Participation in yoga programs can improve balance, provide a safe and enjoyable form of exercise and may reduce the risk of falls for older Australians, researchers say.
Researchers from The George Institute for Global Health, Australia have found that yoga can have a positive impact on the balance and physical mobility of people aged over 60. A summary of the results of published trials provides preliminary evidence that yoga may be effective in reducing the risk of falls and promoting independence in older age.
Dr Anne Tiedemann of The George Institute and the University of Sydney says that attracting older Australians to take part in exercise programs that boost their balance is a challenge, and that yoga may be part of the solution.
“Yoga programs could be implemented to compliment other effective balance programs like Tai Chi, to encourage older Australians to have an ongoing exercise regime that improves their quality of life.
“Our research has found that overall yoga programs were safe for older people to take part in and resulted in improvements in key activities such as standing on one leg, standing up from a seated position and walking.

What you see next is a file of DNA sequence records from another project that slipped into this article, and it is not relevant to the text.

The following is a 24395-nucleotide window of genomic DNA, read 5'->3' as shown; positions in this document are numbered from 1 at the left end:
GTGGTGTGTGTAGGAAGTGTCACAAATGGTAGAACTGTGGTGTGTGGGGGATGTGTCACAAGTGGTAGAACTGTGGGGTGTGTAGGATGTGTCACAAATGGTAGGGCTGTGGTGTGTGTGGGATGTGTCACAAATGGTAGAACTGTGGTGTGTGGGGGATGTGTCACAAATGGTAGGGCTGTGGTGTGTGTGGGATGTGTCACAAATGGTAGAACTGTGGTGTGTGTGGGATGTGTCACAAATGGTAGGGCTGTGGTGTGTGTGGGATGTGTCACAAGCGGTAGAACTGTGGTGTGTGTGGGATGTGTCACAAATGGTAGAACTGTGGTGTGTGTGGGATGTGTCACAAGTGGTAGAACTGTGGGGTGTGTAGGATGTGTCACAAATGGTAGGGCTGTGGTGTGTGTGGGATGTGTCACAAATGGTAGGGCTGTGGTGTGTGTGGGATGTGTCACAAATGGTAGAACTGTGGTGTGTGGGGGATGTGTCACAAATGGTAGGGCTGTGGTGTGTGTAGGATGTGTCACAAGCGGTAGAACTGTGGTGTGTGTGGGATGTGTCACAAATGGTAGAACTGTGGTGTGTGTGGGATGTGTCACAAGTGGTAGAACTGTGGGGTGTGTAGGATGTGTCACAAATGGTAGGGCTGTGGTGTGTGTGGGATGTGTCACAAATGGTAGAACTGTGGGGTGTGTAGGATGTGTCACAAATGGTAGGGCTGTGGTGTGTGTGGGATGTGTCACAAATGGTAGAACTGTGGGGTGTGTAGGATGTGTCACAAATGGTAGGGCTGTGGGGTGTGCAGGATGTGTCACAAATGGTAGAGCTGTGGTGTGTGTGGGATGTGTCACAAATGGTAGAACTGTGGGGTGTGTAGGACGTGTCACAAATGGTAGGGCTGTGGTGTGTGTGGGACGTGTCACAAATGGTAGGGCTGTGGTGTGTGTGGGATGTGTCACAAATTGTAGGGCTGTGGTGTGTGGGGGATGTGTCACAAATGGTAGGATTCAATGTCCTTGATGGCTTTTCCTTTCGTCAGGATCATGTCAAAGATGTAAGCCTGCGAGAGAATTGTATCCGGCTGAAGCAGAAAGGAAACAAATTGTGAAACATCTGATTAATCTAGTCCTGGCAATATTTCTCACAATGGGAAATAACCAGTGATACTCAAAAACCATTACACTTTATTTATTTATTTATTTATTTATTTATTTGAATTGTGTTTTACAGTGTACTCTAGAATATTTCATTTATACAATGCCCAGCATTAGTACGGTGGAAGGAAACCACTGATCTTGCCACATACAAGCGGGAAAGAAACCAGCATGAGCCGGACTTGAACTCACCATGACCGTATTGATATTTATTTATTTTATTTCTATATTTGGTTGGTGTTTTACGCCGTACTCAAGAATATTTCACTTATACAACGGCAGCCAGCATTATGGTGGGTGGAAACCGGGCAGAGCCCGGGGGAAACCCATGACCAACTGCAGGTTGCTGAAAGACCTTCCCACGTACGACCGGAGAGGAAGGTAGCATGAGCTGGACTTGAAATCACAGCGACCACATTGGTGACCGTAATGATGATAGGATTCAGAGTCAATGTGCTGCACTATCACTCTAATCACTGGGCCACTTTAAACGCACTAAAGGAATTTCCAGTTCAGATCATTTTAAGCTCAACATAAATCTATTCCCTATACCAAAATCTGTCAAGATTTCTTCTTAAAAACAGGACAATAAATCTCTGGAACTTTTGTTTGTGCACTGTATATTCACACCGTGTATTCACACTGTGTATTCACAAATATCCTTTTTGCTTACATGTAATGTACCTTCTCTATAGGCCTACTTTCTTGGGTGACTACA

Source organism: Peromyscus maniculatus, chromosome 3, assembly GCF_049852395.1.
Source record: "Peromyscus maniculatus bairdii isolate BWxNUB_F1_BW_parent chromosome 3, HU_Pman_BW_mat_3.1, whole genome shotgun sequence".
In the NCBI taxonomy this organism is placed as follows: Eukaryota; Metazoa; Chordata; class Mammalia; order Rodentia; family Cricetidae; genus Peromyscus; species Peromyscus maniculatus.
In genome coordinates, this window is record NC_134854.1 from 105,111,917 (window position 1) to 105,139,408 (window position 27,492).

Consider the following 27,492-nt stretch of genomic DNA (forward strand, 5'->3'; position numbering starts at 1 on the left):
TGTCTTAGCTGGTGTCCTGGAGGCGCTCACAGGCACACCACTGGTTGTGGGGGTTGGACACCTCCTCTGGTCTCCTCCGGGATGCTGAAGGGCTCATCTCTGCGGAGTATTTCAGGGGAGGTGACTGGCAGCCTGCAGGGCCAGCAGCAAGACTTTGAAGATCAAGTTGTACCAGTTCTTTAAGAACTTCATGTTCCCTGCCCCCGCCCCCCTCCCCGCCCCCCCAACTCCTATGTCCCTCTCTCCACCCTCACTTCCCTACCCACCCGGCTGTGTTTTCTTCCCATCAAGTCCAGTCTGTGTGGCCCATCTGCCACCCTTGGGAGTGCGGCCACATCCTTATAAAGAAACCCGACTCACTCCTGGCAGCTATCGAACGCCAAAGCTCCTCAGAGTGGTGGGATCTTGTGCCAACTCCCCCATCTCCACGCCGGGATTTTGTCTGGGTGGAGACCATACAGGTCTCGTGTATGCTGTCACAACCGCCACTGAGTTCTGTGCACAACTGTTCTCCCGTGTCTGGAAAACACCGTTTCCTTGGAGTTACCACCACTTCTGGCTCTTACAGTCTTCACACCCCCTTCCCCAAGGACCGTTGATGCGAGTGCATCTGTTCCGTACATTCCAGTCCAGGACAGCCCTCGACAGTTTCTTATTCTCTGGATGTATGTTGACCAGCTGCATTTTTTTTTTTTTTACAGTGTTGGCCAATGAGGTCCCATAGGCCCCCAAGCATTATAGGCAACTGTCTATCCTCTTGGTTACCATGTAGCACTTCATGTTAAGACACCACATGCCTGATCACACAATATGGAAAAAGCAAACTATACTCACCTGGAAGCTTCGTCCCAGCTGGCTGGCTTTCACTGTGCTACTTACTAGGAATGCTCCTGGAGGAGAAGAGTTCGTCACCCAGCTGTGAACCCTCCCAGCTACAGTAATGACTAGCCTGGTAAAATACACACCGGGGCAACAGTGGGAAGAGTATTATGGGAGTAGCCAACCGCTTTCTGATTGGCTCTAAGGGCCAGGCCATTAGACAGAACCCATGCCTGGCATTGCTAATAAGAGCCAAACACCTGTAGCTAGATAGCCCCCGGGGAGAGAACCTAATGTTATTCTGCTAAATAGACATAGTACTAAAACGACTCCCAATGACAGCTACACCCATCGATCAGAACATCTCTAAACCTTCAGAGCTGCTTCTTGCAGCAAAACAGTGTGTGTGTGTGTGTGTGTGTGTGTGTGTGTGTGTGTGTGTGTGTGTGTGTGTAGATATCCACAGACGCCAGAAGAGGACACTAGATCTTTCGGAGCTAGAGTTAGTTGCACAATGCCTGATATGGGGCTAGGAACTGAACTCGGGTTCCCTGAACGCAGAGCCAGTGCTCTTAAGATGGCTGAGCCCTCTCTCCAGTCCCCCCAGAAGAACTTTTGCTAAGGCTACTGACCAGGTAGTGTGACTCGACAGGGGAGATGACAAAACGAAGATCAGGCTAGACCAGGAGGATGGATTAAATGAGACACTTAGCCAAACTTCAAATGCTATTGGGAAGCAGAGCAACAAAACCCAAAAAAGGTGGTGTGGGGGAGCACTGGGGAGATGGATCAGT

“One third of community-dwelling adults fall annually, often resulting in serious injury, long term disability and extended hospital stays. Further research is now needed to determine if yoga-related improvements in balance and mobility translate to prevention of falls for older people.
“Falls affect one million older Australians every year and poor balance and mobility are closely linked with a higher risk of falls.
“This a major public health problem that needs to be urgently addressed as the proportion of older people in the population is rapidly rising.”
By 2050 up to 25% of the Australian population (10.5 million people) will be aged 65 years and over. If fall rates remain the same, by 2050, around 2.7 million older Australians will fall annually, with a predicted health system cost of $1.4 billion a year.
The research was published in the journal Age and Ageing.
Source: George Institute